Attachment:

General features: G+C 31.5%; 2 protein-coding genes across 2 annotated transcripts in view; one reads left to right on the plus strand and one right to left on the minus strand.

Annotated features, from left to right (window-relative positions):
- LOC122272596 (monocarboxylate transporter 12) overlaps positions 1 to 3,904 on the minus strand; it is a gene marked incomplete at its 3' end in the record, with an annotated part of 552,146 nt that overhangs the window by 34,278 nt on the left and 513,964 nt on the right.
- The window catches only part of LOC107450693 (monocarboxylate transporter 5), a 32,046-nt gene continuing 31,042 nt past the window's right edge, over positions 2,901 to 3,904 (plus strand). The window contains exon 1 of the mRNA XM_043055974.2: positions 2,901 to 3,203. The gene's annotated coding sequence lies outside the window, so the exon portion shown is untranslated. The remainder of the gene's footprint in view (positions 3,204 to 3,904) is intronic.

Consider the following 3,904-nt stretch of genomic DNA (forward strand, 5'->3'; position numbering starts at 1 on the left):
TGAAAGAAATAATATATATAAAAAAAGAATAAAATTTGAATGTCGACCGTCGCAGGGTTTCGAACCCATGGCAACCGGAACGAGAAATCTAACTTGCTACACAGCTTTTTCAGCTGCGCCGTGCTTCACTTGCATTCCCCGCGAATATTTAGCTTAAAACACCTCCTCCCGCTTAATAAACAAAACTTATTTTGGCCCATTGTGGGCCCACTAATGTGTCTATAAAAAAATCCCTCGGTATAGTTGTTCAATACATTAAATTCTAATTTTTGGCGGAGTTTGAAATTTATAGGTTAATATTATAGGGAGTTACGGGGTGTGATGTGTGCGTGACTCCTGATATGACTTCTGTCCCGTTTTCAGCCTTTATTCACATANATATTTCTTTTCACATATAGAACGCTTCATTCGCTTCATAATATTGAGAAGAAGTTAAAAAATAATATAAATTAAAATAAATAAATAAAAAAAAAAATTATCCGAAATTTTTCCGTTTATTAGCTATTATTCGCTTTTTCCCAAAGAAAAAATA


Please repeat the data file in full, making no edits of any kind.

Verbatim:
General features: G+C 31.5%; 2 protein-coding genes across 2 annotated transcripts in view; one reads left to right on the plus strand and one right to left on the minus strand.

Annotated features, from left to right (window-relative positions):
- LOC122272596 (monocarboxylate transporter 12) overlaps positions 1 to 3,904 on the minus strand; it is a gene marked incomplete at its 3' end in the record, with an annotated part of 552,146 nt that overhangs the window by 34,278 nt on the left and 513,964 nt on the right.
- The window catches only part of LOC107450693 (monocarboxylate transporter 5), a 32,046-nt gene continuing 31,042 nt past the window's right edge, over positions 2,901 to 3,904 (plus strand). The window contains exon 1 of the mRNA XM_043055974.2: positions 2,901 to 3,203. The gene's annotated coding sequence lies outside the window, so the exon portion shown is untranslated. The remainder of the gene's footprint in view (positions 3,204 to 3,904) is intronic.

Consider the following 3,904-nt stretch of genomic DNA (forward strand, 5'->3'; position numbering starts at 1 on the left):
TGAAAGAAATAATATATATAAAAAAAGAATAAAATTTGAATGTCGACCGTCGCAGGGTTTCGAACCCATGGCAACCGGAACGAGAAATCTAACTTGCTACACAGCTTTTTCAGCTGCGCCGTGCTTCACTTGCATTCCCCGCGAATATTTAGCTTAAAACACCTCCTCCCGCTTAATAAACAAAACTTATTTTGGCCCATTGTGGGCCCACTAATGTGTCTATAAAAAAATCCCTCGGTATAGTTGTTCAATACATTAAATTCTAATTTTTGGCGGAGTTTGAAATTTATAGGTTAATATTATAGGGAGTTACGGGGTGTGATGTGTGCGTGACTCCTGATATGACTTCTGTCCCGTTTTCAGCCTTTATTCACATANATATTTCTTTTCACATATAGAACGCTTCATTCGCTTCATAATATTGAGAAGAAGTTAAAAAATAATATAAATTAAAATAAATAAATAAAAAAAAAAATTATCCGAAATTTTTCCGTTTATTAGCTATTATTCGCTTTTTCCCAAAGAAAAAATA